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Does the future exist? In theory, is the future a 'place' that I can go to in a time-machine or does the universe alter in such a way that my desired era appears before me?

A timely topic, if you'll pardon the pun. It's very much a live issue in contemporary philosophy and as you'd guess, there is more than one camp. Very roughly, we can carve the territory up this way: Presentists say that only the present is real. The future does not exist, and will only come into being after the present has slipped away. One reason why some people defend presentism is that they believe it does more justice to our sense of the passage of time. On this view, things "become." Eternalists think that all events are equally real. There is no special moment that counts as "the present." Rather, for any given moment, there are earlier and later moments. One reason (though not the only one) why some people defend eternalism is that it seems to fit better with the understanding of space and time that we get from the theory of relativity. Think of it this way. Suppose an event happens outside my window as I'm writing this—say, a car backfires. And suppose that on a planet far...

I've read that as we go faster time dilates and so time slows down. So my question is that If suppose a person in a spacecraft accelerates to the speed of light. After sometime (in his prospective) he decides to decelerate finally to much much lower than the speed of light. Then during all of this how much time will have passed for everything outside? Will he be able to decelerate at all? I mean for an outside observer, who by some means, is able to see everything that is happening in the spaceship, will the person be frozen (in time) and therefore not able to push the button that decelerates the ship and ultimately travel infinitely in time and space? (again another assumption that the fuel does not run out). And (in the prospective of the space traveler) after pushing the button where will he be in time with respect to the observer? I hope I am able to convey my problem. Thanks in advance.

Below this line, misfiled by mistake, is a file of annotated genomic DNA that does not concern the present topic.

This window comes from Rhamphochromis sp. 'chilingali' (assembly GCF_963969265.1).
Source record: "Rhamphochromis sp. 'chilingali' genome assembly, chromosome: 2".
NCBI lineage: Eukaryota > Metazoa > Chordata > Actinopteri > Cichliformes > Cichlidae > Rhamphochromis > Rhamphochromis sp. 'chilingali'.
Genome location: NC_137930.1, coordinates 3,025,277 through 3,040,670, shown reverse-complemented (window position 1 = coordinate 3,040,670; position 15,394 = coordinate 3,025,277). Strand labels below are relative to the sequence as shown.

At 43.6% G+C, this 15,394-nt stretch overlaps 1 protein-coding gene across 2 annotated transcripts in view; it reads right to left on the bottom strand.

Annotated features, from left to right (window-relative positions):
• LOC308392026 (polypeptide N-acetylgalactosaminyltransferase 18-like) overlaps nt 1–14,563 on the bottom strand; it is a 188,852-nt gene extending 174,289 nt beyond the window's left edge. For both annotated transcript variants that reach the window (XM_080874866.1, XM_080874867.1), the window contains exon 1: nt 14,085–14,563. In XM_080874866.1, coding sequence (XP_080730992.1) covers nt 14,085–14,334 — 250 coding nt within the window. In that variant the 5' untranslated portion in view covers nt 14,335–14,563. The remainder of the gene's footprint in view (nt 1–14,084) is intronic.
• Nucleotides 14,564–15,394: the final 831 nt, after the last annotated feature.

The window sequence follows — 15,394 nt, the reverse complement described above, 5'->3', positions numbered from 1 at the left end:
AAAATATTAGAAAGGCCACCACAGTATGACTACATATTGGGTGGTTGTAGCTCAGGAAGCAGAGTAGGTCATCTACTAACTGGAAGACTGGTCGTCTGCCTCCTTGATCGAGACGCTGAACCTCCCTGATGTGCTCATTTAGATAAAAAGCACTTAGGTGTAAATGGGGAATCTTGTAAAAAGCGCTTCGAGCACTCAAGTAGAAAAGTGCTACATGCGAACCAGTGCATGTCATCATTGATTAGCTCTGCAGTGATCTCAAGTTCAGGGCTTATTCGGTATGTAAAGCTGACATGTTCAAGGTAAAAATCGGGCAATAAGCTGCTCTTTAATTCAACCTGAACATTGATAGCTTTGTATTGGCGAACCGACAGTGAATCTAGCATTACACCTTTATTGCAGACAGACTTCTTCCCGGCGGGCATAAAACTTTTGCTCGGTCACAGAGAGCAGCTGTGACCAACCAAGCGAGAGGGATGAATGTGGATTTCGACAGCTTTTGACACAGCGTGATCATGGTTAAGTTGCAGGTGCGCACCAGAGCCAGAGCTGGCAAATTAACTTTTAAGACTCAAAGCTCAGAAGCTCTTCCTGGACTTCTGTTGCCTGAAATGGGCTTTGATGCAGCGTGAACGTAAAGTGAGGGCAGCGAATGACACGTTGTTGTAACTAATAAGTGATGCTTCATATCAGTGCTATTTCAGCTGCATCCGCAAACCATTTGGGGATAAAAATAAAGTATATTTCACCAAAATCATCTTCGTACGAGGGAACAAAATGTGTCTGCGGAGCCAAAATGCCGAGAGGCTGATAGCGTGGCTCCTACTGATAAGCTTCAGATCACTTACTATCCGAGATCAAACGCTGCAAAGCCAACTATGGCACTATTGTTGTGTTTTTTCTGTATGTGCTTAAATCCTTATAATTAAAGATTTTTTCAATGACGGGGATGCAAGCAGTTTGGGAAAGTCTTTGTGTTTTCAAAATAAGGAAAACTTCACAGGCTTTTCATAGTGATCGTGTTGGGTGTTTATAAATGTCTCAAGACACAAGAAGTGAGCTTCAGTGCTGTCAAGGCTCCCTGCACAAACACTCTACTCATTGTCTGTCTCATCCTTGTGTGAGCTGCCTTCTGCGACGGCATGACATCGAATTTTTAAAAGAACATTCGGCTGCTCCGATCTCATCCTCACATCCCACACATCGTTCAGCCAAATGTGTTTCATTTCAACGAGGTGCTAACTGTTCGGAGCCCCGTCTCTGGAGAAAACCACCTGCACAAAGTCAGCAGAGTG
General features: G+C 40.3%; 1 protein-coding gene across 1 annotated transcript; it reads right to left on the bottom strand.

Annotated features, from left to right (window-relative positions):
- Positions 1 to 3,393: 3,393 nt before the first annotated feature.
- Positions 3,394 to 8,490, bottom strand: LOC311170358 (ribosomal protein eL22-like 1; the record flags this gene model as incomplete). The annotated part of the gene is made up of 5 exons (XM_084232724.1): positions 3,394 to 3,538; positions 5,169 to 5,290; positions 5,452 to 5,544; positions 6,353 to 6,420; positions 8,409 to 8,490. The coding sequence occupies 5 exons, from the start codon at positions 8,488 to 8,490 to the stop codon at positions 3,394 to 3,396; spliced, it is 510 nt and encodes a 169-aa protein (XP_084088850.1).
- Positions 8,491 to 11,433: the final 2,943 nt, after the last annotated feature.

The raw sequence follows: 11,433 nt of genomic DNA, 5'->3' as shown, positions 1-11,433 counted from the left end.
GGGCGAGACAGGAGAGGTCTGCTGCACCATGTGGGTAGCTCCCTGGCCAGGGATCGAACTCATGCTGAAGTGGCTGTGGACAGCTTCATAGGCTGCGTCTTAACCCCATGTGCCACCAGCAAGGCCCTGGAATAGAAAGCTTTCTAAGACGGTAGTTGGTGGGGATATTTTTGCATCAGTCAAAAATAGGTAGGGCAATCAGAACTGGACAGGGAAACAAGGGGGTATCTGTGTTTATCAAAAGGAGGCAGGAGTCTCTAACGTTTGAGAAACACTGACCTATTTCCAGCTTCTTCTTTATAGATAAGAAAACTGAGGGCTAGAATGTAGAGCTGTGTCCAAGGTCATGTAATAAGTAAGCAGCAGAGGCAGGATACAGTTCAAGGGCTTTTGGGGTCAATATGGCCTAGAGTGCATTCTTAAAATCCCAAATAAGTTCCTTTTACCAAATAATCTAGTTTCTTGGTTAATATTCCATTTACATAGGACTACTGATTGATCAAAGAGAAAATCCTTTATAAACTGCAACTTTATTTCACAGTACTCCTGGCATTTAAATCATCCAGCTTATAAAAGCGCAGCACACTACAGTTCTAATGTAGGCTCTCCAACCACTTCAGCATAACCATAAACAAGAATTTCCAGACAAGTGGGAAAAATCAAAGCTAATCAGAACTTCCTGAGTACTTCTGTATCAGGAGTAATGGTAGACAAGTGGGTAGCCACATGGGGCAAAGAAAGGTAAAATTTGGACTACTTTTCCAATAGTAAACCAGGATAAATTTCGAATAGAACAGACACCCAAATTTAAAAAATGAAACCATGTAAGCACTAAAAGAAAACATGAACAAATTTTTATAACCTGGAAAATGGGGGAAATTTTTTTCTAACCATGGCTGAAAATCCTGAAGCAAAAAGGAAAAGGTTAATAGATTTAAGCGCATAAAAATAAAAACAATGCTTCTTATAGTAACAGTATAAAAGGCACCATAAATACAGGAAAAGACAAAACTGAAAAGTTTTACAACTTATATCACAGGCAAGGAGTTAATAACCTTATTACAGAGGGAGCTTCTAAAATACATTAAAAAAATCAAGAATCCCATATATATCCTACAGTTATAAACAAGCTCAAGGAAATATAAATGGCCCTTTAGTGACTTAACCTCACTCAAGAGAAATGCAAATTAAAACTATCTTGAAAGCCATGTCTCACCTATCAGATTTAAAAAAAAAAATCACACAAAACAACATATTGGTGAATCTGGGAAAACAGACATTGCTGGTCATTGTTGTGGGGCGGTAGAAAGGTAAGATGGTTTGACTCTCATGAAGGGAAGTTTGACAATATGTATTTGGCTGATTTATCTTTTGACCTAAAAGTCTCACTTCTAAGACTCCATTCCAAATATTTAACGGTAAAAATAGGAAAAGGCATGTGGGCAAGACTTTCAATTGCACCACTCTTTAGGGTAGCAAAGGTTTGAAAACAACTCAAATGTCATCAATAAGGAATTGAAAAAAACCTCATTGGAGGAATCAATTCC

A good question. The nub of the matter is this: if something is moving literally at light speed, then the amount of time between two points along its trajectory, measured in its frame, is 0. So your hunch is right in one way: at light speed (along the edge of a light cone), time doesn't pass. However, if we try to accelerate a massive body (for example, a spaceship) to light speed, we'll fail. Close enough for present purposes, the reason is that as the body accelerates, it takes on mass, and that mass approaches infinity as the speed approaches c . So your space traveler will never arrive at "frozen" time.